Paso del Agua Negra, Chile – 1997

Chile is a beautiful country, and for altitude research has the added advantages of good, rapid access to high altitude from a baseline at sea level- plus another escape from the cold and dark of January in Northern Europe. Locals consider onions to be effective for AMS! Nevertheless we would not recommend following their example of sticking an onion into the air filter of a car suffering from mountain sickness!
After driving up the coast from Santiago, pausing for a swim at Los Vilos we were based in La Serena and then headed inland and camped just below the Paso del Aqua Negra (4780m). The pass is a border crossing between Chile and Argentina and a tunnel is planned. In the summer it is a desert but the penitentes remaining from the winter snow provide adequate water supply.

Research included transcranial Doppler measurements of middle cerebral artery velocity, showing the effects of hypoxia, carbon dioxide and hyperventilation. The effectiveness of the Gamow bag was shown to be partly due to an increase in inspired CO2. The use of medroxyprogesterone in preventing acute mountain sickness was compared with acetazolamide.

Newspaper Highlights

  • “Doctors take hormone test to tackle Everest” – Birmingham Post 29th March 1993
  • “The Height of femininity” – Evening Mail 29th March 1993
  • “Everest by Hormones” – The Times 30th March 1993

Publications:

  1. Imray CHE, Barnett NJ, Walsh S, Clarke T, Morgan J, Hale D, Hoar H, Mole D, Chesner I and Wright AD. Near-infrared spectroscopy in the assessment of cerebral oxygenation at high altitude. Wilderness and Environmental Medicine 1998; 9: 198-203.
  2. Wright A. Paso del Agua Negra – Chile 1997. Aesculapius 1998; (18): 24.
  3. Beazley M, Hillenbrand P, Johnson B, Forster PJG, Wright AD, Imray CHE and BMRES. Recommended changes in Lake Louise acute mountain sickness (AMS) scoring system. The 11th International Hypoxia Symposium 1999. Hypoxia: Into the Next Millennium. Advances in Experimental Medicine and Biology. Eds. P. Hackett D. Wagner and R. Roach. 1999; 29: 364. Kluwer Academic Publishers.
  4. Bradwell AR, Williams D, Beazley M, Imray CHE and BMRES. Can acute mountain sickness be induced by exercise? The 11th International Hypoxia Symposium 1999. Hypoxia: Into the Next Millennium. Advances in Experimental Medicine and Biology. Eds. P. Hackett D. Wagner and R. Roach. 1999; 29: 368-369. Kluwer Academic Publishers.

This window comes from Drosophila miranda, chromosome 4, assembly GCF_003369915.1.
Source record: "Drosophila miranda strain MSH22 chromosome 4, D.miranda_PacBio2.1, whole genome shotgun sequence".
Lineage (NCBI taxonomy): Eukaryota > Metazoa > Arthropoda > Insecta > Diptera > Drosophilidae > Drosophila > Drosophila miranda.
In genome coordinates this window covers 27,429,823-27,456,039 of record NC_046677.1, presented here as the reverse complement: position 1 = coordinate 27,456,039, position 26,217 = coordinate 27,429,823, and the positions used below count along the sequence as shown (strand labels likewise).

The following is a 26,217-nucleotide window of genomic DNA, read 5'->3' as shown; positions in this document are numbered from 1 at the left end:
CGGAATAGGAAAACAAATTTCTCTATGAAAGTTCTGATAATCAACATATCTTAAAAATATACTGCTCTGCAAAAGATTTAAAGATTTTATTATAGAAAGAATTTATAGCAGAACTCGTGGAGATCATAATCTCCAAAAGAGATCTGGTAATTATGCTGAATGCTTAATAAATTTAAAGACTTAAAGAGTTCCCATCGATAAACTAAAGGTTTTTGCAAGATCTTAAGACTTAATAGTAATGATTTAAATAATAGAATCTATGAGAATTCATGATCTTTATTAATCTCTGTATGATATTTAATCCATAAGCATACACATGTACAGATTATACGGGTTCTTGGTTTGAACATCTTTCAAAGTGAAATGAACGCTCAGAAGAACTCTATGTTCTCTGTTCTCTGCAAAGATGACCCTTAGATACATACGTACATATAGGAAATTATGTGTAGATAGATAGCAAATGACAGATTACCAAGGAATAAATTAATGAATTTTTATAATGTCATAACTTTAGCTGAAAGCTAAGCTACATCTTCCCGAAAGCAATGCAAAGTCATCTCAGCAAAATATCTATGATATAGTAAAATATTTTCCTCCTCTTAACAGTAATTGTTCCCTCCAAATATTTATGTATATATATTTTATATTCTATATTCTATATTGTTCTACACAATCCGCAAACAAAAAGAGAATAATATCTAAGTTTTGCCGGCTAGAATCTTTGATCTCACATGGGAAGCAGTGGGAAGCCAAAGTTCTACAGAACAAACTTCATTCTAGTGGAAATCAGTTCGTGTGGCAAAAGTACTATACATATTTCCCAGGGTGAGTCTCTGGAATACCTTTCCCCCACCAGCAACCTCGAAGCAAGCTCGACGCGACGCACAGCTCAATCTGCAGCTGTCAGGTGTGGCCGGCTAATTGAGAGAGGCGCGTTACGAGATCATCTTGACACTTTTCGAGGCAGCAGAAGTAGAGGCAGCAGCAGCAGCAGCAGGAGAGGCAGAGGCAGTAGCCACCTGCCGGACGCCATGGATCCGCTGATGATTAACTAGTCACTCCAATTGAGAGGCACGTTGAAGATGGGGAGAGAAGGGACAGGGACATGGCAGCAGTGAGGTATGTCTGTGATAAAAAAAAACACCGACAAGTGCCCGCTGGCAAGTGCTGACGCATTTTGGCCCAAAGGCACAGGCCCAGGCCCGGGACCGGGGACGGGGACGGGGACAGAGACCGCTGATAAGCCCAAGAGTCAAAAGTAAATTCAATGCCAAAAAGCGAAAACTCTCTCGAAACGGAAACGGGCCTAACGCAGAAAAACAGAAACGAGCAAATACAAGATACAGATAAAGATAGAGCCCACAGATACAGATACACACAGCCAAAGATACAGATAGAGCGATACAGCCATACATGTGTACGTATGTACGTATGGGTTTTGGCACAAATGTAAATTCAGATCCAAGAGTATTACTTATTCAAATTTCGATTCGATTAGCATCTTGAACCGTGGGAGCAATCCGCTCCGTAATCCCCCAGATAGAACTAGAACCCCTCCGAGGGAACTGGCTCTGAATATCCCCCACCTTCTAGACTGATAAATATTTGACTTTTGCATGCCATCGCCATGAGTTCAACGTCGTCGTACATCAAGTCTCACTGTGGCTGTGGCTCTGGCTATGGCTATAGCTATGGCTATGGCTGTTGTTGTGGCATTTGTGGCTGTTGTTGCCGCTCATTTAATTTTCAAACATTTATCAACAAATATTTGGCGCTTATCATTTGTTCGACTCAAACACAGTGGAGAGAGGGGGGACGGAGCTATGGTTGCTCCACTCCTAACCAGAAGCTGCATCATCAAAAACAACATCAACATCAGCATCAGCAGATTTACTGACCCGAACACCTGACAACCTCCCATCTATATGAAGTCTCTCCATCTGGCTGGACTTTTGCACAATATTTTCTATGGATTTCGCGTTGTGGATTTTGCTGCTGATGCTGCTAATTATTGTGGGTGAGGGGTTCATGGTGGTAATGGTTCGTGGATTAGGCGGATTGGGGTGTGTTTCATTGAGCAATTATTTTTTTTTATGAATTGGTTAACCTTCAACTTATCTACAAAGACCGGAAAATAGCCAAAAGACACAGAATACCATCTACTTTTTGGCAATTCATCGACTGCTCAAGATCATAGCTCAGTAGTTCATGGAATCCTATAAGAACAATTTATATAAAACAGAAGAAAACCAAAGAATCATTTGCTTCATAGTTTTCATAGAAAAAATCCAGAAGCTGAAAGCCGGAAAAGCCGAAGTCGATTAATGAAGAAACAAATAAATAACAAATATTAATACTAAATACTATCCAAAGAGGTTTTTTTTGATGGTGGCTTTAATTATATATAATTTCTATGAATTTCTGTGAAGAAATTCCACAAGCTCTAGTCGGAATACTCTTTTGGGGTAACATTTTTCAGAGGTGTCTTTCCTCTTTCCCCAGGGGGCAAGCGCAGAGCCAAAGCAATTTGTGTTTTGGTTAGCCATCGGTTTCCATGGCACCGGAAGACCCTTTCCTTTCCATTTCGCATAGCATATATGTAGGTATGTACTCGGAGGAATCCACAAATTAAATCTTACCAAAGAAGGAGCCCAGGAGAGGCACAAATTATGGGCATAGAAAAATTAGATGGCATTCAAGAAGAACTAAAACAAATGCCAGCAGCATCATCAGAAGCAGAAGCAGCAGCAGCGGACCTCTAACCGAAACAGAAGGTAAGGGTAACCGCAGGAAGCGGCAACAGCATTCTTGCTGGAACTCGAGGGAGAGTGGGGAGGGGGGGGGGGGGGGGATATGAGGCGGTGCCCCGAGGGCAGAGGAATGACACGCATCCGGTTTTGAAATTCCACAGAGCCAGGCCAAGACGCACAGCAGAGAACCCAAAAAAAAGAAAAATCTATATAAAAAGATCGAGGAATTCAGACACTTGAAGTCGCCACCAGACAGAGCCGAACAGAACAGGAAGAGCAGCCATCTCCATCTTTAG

5. Clarke T, Walsh S, Mole D, Harvey T, Morgan J, Brearey S, Imray C and BMRES. Carbon dioxide or oxygen at altitude? Cutaneous, muscle and cerebral oxygenation. The 11th International Hypoxia Symposium 1999. Hypoxia: Into the Next Millennium. Advances in Experimental Medicine and Biology. Eds. P. Hackett D. Wagner and R. Roach. 1999; 29: 373-374. Kluwer Academic Publishers.
  6. Hale D, Walsh S, Clarke T, Harvey T, Cooper M, Brearey S, Bradwell A, Imray C and BMRES. Carbon dioxide or oxygen at altitude? The effect on arterial blood gases at sea level and on acute exposure to altitude. The 11th International Hypoxia Symposium
  7. Hypoxia: Into the Next Millennium. Advances in Experimental Medicine and Biology. Eds. P. Hackett D. Wagner and R. Roach. 1999; 29: 385-386. Kluwer Academic Publishers.
  8. Hillenbrand P, Beazley M, Forster PJG, Milles JJ, Clayton RN, Wright AD, Imray CHE and BMRES. A randomised controlled trial of progesterone in preventing acute mountain sickness (AMS). The 11th International Hypoxia Symposium 1999. Hypoxia: Into the Next Millennium. Advances in Experimental Medicine and Biology. Eds. P. Hackett D. Wagner and R. Roach. 1999; 29: 388. Kluwer Academic Publishers.
  9. Hoar H, Imray C, Walsh S, Clarke T, Cooper M, Mole D, Wright A and BMRES. Carbon dioxide contributes to the beneficial effect of pressurization in a portable hyperbaric chamber. The 11th International Hypoxia Symposium 1999. Hypoxia: Into the Next Millennium. Advances in Experimental Medicine and Biology. Eds. P. Hackett D. Wagner and R. Roach. 1999; 29: 389-390. Kluwer Academic Publishers.
  10. Morgan J, Wright A, Hoar H, Hale D, Imray C and BMRES. Near-infrared cerebral spectroscopy to assess cerebral oxygenation at high altitude. The 11th International Hypoxia Symposium 1999. Hypoxia: Into the Next Millennium. Advances in Experimental Medicine and Biology. Eds. P. Hackett D. Wagner and R. Roach. 1999; 29: 413. Kluwer Academic Publishers. 
  11. Tiivas C, Williams D, Harvey T, Brearey S, Chesner I, Hoar H, Imray C and BMRES. Carbon dioxide and cerebral blood flow at sea level and on acute exposure to altitude. The 11th International Hypoxia Symposium 1999. Hypoxia: Into the Next Millennium. Advances in Experimental Medicine and Biology. Eds. P. Hackett D. Wagner and R. Roach. 1999; 29: 433-434. Kluwer Academic.
  12. Walsh S, Imray C, Clarke T, Mole D, Morgan J, Wright A and BMRES. Cerebral oxygenation at high altitude and the response to carbon dioxide, hyperventilation and oxygen. The 11th International Hypoxia Symposium 1999. Hypoxia: Into the Next Millennium. Advances in Experimental Medicine and Biology. Eds. P. Hackett D. Wagner and R. Roach. 1999; 29: 438-439. Kluwer Academic Publishers.
  13. Williams D, Tiivas C, Hale D, Walsh S, Clarke T, Imray C and BMRES. Reduction in cerebrovascular reserve capacity in normal individuals at altitude. The 11th International Hypoxia Symposium 1999. Hypoxia: Into the Next Millennium. Advances in Experimental Medicine and Biology. Eds. P. Hackett D. Wagner and R. Roach. 1999; 29: 440-441. Kluwer Academic Publishers. Publications: 2004
  14. Wright AD, Beazley MF, Bradwell AR, Chesner IM, Clayton RN, Forster PJG, Hillenbrand P and Imray CHE. Medroxyprogesterone at high altitude. The effects on blood gases, cerebral regional oxygenation and acute mountain sickness. Wilderness and Environmental Medicine 2004; 15: 25-31.
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